Translation: Don’t bother to evangelize. It is a lost cause. The message to the faithful is clear. The Bishop thinks your sentimentality is a fantasy and it’s time you faced reality and move on. The parishes you and your families sacrificed to build over the last century will be sold to developers. There was no dynamic call to evangelize and move mountains. No wonder we are getting smaller, the general is waving the white flag of surrender. Parishes nationwide are being advised by highly paid marketing firms. I suspect the three billion dollar payouts could have been used to support those parishes being closed.

It’s All About The Dollars

There seems to be a lack of discernment coming from the top. Pastors with serious personality and/or psychological issues are put at the helm of some parishes by this Bishop and others like him with devastating effects to the faithful. So many people I speak with in my parish and surrounding parishes are beside themselves with grief at what they see as a shell of what the Church was. It is viewed as a husk to vacuum up the faithful’s money. The pastors and priests are distant, disconnected, unconcerned and lack faith.  The newest gimmick is weekly envelopes designed so that they can be mailed in. The message is clear: ‘if you don’t come to Mass at least mail us your money’. There is no serious effort to evangelize. As Joe Pesce’s character in Casino intoned, “it’s all about the dollars”.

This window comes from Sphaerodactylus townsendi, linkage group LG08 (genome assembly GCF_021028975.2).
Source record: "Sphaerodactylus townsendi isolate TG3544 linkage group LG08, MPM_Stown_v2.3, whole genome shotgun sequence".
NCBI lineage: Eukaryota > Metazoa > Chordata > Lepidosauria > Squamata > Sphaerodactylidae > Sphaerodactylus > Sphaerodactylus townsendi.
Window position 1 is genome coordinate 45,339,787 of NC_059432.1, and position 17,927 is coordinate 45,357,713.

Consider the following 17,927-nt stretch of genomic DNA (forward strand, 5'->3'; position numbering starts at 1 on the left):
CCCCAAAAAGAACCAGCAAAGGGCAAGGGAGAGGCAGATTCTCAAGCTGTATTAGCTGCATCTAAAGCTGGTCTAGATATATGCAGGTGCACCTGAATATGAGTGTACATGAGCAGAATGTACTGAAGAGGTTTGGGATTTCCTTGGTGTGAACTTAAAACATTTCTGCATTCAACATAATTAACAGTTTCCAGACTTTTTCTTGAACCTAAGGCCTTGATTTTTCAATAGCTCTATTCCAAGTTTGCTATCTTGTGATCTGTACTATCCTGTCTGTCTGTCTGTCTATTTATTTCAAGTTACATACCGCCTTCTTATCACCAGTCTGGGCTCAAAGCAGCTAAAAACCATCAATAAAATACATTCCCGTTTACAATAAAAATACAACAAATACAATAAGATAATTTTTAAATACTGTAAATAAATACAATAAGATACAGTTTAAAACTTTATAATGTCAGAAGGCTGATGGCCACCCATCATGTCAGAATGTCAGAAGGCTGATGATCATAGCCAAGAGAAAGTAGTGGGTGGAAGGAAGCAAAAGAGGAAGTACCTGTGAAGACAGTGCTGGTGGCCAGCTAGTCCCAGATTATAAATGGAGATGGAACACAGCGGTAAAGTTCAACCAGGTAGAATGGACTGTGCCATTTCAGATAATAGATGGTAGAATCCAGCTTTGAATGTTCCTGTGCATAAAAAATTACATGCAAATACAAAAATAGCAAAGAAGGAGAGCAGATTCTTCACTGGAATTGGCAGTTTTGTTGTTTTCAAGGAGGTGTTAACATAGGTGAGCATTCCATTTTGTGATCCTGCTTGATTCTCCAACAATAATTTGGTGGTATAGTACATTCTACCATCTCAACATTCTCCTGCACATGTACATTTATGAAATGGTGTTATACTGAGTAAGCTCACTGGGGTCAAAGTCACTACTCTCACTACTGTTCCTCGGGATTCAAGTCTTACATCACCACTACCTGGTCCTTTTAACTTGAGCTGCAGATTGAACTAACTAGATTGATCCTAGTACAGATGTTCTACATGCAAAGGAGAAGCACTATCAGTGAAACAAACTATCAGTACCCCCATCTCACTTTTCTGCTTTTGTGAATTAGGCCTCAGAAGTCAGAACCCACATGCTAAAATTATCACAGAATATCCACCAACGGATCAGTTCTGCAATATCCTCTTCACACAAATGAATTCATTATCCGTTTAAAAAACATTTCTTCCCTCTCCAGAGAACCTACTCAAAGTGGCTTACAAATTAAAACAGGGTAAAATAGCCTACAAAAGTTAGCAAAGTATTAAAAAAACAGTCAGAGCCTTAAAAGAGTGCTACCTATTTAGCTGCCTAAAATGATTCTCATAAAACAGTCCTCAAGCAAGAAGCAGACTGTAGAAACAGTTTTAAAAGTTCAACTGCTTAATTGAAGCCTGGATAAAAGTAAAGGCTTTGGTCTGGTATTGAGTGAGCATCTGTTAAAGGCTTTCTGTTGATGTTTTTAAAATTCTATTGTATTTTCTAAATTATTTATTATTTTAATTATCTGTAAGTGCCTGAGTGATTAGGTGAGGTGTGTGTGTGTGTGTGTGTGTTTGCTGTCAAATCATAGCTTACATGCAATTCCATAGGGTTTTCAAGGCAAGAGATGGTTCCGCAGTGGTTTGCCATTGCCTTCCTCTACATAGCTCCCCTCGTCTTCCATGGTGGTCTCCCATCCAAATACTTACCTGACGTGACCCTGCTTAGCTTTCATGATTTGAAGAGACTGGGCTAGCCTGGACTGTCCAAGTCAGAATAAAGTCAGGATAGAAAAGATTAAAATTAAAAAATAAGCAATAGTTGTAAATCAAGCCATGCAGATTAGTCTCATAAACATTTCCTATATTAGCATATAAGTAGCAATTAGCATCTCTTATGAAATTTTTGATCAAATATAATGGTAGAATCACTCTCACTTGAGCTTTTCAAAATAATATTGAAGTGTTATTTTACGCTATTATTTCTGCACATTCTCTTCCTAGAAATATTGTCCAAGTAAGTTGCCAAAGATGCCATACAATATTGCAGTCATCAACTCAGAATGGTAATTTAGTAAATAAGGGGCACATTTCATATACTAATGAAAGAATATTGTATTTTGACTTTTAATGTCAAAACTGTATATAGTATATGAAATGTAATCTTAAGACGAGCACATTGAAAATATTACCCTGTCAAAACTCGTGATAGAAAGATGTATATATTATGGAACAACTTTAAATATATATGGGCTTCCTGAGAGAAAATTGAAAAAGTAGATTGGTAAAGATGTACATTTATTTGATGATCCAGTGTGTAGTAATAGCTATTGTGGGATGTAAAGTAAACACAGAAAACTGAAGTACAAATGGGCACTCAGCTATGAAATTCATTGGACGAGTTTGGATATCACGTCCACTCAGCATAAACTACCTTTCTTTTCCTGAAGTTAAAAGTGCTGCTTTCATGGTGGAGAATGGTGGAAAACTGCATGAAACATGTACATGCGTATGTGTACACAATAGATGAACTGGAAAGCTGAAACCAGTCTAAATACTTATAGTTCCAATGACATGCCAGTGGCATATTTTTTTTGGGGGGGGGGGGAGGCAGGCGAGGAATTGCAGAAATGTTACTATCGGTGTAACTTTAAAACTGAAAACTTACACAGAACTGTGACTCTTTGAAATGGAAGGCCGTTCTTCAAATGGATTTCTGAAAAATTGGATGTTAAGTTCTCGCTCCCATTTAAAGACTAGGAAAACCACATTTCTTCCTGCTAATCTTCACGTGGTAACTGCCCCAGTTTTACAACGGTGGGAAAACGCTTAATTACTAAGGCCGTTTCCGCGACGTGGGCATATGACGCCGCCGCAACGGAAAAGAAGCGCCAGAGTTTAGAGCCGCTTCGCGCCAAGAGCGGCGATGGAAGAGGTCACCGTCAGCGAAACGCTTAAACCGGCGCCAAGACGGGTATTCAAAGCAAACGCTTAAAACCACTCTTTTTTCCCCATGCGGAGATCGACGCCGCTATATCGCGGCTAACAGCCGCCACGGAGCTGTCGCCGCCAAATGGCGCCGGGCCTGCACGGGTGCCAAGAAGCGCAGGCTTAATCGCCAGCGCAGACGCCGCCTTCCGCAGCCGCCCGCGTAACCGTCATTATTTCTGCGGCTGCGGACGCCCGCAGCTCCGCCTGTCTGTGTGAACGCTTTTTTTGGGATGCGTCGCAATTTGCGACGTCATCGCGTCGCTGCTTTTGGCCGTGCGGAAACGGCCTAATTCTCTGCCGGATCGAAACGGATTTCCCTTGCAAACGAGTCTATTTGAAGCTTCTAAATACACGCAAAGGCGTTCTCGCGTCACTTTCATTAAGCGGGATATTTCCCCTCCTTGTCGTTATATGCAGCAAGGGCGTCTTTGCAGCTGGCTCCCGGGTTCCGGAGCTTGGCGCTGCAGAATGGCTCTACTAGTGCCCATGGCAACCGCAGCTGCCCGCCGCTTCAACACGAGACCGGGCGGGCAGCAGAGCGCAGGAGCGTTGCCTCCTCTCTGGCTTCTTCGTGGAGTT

The Faithful Have Choices

What can the faithful do? Our complaints and entreaties will be attacked as anti clerical, unfaithful, misguided and crazy. We will be dismissed as fanatics or ignorant malcontents. Or we will be shut out in silence. The usual mindset in the Church is, “if you ignore them they will go away.” And, in fact, many are going away, hence the empty pews. One pastor actually claimed the empty pews and declining donations were due to parishioners dying off. Reality check: people are voting with their feet. The bottom line is that the Church is not a democracy. Changes come slowly. In most cases, the sincere faithful will not get any satisfaction or change. If your pastor is less than what he should be, switch parishes. If your bishop lost his mission or is just a wolf in sheep’s clothing, pray for him but do not abandon ship. Pray for the Church. Pray for our priests. Organize a rosary rally among the faithful for the clergy. Offer up your sufferings. Don’t give up. Stay on mission and seek out clergy who are still faithful.